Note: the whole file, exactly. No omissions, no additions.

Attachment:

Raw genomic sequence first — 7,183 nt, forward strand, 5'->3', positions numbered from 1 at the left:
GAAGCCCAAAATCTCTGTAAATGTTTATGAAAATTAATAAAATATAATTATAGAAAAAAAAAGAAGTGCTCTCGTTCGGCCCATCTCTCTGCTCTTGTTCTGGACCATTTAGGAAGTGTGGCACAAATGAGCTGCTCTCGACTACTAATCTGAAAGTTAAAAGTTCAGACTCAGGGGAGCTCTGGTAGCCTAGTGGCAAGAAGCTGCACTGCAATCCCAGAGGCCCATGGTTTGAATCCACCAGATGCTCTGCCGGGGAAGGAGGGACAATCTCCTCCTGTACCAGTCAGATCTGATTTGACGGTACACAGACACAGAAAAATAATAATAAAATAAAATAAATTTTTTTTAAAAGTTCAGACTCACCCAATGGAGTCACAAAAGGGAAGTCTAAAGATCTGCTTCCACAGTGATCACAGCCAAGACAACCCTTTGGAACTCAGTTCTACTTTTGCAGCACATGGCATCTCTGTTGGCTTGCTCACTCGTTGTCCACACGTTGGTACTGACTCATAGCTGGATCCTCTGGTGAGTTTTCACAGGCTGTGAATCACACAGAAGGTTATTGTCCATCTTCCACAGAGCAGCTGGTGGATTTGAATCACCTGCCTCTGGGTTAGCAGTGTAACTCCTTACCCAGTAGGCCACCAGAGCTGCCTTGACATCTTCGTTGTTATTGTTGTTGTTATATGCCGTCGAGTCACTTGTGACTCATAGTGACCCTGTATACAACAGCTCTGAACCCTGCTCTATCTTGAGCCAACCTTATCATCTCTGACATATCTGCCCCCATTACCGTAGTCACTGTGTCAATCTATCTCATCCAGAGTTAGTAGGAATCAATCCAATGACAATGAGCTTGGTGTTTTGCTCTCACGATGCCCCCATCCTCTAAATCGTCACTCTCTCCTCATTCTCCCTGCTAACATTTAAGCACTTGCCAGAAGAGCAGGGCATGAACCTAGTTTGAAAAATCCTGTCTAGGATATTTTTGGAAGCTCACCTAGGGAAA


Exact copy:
Raw genomic sequence first — 7,183 nt, forward strand, 5'->3', positions numbered from 1 at the left:
GAAGCCCAAAATCTCTGTAAATGTTTATGAAAATTAATAAAATATAATTATAGAAAAAAAAAGAAGTGCTCTCGTTCGGCCCATCTCTCTGCTCTTGTTCTGGACCATTTAGGAAGTGTGGCACAAATGAGCTGCTCTCGACTACTAATCTGAAAGTTAAAAGTTCAGACTCAGGGGAGCTCTGGTAGCCTAGTGGCAAGAAGCTGCACTGCAATCCCAGAGGCCCATGGTTTGAATCCACCAGATGCTCTGCCGGGGAAGGAGGGACAATCTCCTCCTGTACCAGTCAGATCTGATTTGACGGTACACAGACACAGAAAAATAATAATAAAATAAAATAAATTTTTTTTAAAAGTTCAGACTCACCCAATGGAGTCACAAAAGGGAAGTCTAAAGATCTGCTTCCACAGTGATCACAGCCAAGACAACCCTTTGGAACTCAGTTCTACTTTTGCAGCACATGGCATCTCTGTTGGCTTGCTCACTCGTTGTCCACACGTTGGTACTGACTCATAGCTGGATCCTCTGGTGAGTTTTCACAGGCTGTGAATCACACAGAAGGTTATTGTCCATCTTCCACAGAGCAGCTGGTGGATTTGAATCACCTGCCTCTGGGTTAGCAGTGTAACTCCTTACCCAGTAGGCCACCAGAGCTGCCTTGACATCTTCGTTGTTATTGTTGTTGTTATATGCCGTCGAGTCACTTGTGACTCATAGTGACCCTGTATACAACAGCTCTGAACCCTGCTCTATCTTGAGCCAACCTTATCATCTCTGACATATCTGCCCCCATTACCGTAGTCACTGTGTCAATCTATCTCATCCAGAGTTAGTAGGAATCAATCCAATGACAATGAGCTTGGTGTTTTGCTCTCACGATGCCCCCATCCTCTAAATCGTCACTCTCTCCTCATTCTCCCTGCTAACATTTAAGCACTTGCCAGAAGAGCAGGGCATGAACCTAGTTTGAAAAATCCTGTCTAGGATATTTTTGGAAGCTCACCTAGGGAAA